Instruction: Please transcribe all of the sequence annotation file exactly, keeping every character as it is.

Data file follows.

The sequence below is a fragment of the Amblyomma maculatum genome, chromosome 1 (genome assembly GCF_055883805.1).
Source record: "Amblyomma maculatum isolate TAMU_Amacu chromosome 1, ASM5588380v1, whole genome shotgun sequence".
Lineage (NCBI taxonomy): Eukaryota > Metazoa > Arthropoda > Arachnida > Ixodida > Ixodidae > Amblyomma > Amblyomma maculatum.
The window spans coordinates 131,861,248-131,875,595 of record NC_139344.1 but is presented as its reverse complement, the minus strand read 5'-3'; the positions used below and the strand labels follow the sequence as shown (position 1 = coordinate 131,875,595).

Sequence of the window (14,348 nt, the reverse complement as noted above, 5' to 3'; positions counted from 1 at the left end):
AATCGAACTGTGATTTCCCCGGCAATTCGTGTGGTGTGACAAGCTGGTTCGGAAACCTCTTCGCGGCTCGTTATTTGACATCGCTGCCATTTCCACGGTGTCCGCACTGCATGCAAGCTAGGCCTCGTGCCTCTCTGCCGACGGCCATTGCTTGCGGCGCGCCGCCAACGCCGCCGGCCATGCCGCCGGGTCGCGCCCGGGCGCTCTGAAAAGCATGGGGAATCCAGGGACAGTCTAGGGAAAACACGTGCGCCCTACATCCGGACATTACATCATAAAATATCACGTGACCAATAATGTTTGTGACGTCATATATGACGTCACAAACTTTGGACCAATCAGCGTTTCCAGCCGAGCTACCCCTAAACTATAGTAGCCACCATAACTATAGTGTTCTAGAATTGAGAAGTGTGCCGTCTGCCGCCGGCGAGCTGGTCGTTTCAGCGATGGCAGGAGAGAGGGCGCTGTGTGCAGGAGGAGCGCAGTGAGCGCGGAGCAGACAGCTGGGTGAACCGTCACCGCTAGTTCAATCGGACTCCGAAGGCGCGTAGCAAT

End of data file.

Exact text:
The sequence below is a fragment of the Amblyomma maculatum genome, chromosome 1 (genome assembly GCF_055883805.1).
Source record: "Amblyomma maculatum isolate TAMU_Amacu chromosome 1, ASM5588380v1, whole genome shotgun sequence".
Lineage (NCBI taxonomy): Eukaryota > Metazoa > Arthropoda > Arachnida > Ixodida > Ixodidae > Amblyomma > Amblyomma maculatum.
The window spans coordinates 131,861,248-131,875,595 of record NC_139344.1 but is presented as its reverse complement, the minus strand read 5'-3'; the positions used below and the strand labels follow the sequence as shown (position 1 = coordinate 131,875,595).

Sequence of the window (14,348 nt, the reverse complement as noted above, 5' to 3'; positions counted from 1 at the left end):
AATCGAACTGTGATTTCCCCGGCAATTCGTGTGGTGTGACAAGCTGGTTCGGAAACCTCTTCGCGGCTCGTTATTTGACATCGCTGCCATTTCCACGGTGTCCGCACTGCATGCAAGCTAGGCCTCGTGCCTCTCTGCCGACGGCCATTGCTTGCGGCGCGCCGCCAACGCCGCCGGCCATGCCGCCGGGTCGCGCCCGGGCGCTCTGAAAAGCATGGGGAATCCAGGGACAGTCTAGGGAAAACACGTGCGCCCTACATCCGGACATTACATCATAAAATATCACGTGACCAATAATGTTTGTGACGTCATATATGACGTCACAAACTTTGGACCAATCAGCGTTTCCAGCCGAGCTACCCCTAAACTATAGTAGCCACCATAACTATAGTGTTCTAGAATTGAGAAGTGTGCCGTCTGCCGCCGGCGAGCTGGTCGTTTCAGCGATGGCAGGAGAGAGGGCGCTGTGTGCAGGAGGAGCGCAGTGAGCGCGGAGCAGACAGCTGGGTGAACCGTCACCGCTAGTTCAATCGGACTCCGAAGGCGCGTAGCAAT